Originally, I put out the fanzine Thee Humbug as a stop-gap between releases. Thee SPC has always been incredibly slow to release records, so I thought it'd keep us in the news until we had a proper record coming out. Also, there were just so many bands to cover in Sheffield alone! It coincided with the drop in price of CD-Rs, which meant I could stick a CD of the bands covered into the back of each copy. The very first issue I photocopied at work. I would sneak up to the Xerox machine, whenever the office went quiet, shitting myself that I'd get caught. I kept thinking about that King Missile song, "Steal things from work. It's your duty as an oppressed employee." I had this lovely image in my head of some cool indie kid reading the 'zine on the bus with the CD playing in their walkman. I did wonder at the time if the idea was crazily anachronistic. A paper 'zine and CD in a world of websites and downloads? But I decided the novelty might give it an edge. It's certainly proved popular and issue #6 is currently being written.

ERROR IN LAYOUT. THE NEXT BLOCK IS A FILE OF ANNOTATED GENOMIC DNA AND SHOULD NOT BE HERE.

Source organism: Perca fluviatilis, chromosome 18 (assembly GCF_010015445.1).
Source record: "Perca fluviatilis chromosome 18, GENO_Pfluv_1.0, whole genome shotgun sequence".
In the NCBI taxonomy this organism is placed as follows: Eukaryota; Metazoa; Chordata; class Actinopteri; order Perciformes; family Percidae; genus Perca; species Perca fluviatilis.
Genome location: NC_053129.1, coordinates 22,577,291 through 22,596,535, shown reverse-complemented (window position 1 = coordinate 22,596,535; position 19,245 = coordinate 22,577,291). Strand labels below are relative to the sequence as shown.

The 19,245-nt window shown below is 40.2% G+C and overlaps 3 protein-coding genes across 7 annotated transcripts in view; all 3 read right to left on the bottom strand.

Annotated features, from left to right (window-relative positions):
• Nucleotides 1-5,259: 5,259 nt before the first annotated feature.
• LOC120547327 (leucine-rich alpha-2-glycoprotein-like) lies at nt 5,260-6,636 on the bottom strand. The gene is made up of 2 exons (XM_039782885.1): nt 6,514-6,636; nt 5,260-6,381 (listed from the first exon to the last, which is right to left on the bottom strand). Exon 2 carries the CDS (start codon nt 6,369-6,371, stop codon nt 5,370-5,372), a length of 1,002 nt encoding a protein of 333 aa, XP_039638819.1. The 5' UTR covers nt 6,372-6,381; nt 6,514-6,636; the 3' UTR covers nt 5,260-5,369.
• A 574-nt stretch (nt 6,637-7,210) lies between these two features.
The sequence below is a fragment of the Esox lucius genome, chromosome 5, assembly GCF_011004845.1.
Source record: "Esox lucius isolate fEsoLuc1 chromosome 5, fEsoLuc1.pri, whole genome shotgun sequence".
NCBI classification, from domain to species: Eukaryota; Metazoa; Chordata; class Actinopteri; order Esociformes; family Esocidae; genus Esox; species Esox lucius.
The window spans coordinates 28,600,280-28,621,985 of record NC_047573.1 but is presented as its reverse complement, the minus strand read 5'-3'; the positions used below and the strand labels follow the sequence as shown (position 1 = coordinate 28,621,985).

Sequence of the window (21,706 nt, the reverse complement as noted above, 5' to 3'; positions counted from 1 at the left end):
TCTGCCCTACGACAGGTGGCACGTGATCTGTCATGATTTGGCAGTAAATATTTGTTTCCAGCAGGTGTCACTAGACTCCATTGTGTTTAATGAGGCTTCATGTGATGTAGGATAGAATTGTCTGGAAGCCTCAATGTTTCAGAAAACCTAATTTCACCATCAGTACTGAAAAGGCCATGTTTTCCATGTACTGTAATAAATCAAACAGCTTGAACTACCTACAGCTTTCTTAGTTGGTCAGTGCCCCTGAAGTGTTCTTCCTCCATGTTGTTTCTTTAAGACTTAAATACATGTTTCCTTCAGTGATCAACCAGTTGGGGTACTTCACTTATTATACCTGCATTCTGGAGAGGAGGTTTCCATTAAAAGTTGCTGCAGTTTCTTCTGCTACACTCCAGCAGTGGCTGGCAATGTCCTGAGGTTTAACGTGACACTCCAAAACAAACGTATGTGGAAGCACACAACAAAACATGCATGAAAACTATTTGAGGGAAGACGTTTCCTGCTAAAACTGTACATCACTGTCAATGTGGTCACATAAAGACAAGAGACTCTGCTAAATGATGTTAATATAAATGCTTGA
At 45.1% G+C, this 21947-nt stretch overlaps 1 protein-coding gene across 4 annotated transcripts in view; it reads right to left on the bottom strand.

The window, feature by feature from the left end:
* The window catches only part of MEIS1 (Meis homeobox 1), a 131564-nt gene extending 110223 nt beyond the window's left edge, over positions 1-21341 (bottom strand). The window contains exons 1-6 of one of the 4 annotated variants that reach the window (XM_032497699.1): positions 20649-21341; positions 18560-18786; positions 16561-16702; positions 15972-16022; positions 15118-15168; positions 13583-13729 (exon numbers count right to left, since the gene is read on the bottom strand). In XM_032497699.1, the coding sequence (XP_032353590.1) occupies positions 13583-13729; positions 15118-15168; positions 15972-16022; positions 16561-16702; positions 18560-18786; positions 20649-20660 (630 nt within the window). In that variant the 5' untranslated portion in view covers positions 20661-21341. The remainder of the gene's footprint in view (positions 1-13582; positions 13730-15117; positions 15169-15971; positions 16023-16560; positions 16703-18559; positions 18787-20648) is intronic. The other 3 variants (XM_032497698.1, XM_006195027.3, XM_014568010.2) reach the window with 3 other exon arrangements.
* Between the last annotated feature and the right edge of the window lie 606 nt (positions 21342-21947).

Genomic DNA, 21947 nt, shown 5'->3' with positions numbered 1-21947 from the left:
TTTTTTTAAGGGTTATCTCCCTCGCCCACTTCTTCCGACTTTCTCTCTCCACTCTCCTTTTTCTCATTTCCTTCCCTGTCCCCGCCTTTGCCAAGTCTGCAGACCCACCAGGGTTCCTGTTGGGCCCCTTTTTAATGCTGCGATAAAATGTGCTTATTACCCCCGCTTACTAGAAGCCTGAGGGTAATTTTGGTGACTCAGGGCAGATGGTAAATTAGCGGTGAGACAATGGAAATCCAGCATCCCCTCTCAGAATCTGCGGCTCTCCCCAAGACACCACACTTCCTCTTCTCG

Which release would you say you're most proud of?
I'm not sure I could say. Artistically, I love everything we've released. But seeing Monkey Swallows The Universe grow from a free download-only single to selling bucket loads of their debut album has been satisfying to say the least.
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And what do you have coming up that DiS readers should get excited about?
The new Champion Kickboxer EP Candlepower, which is out at the end of November, is really excellent. I think it's their best release yet. I'm very excited about it and I'm sure DiS readers will be too. They're an intelligent bunch and it's an intelligent record. Plus it's on 10" vinyl, the most enigmatic of formats. We've got a download-only 'box set' coming out from Stoke indiepoppers Horowitz - it'll have MP3s, a video, a virtual fanzine and a couple of virtual badges! We've also got singles in the pipeline from The Bon Bon Club, which is a side project of Reenie and Screech from The Long Blondes, Smokers Die Younger and an album from Slow Down Tallahassee. So we'll be quite busy over the winter, for a change.
How does Thee SPC feel about these changing times for music distribution? What plans do you have to adapt to this brave new digital world?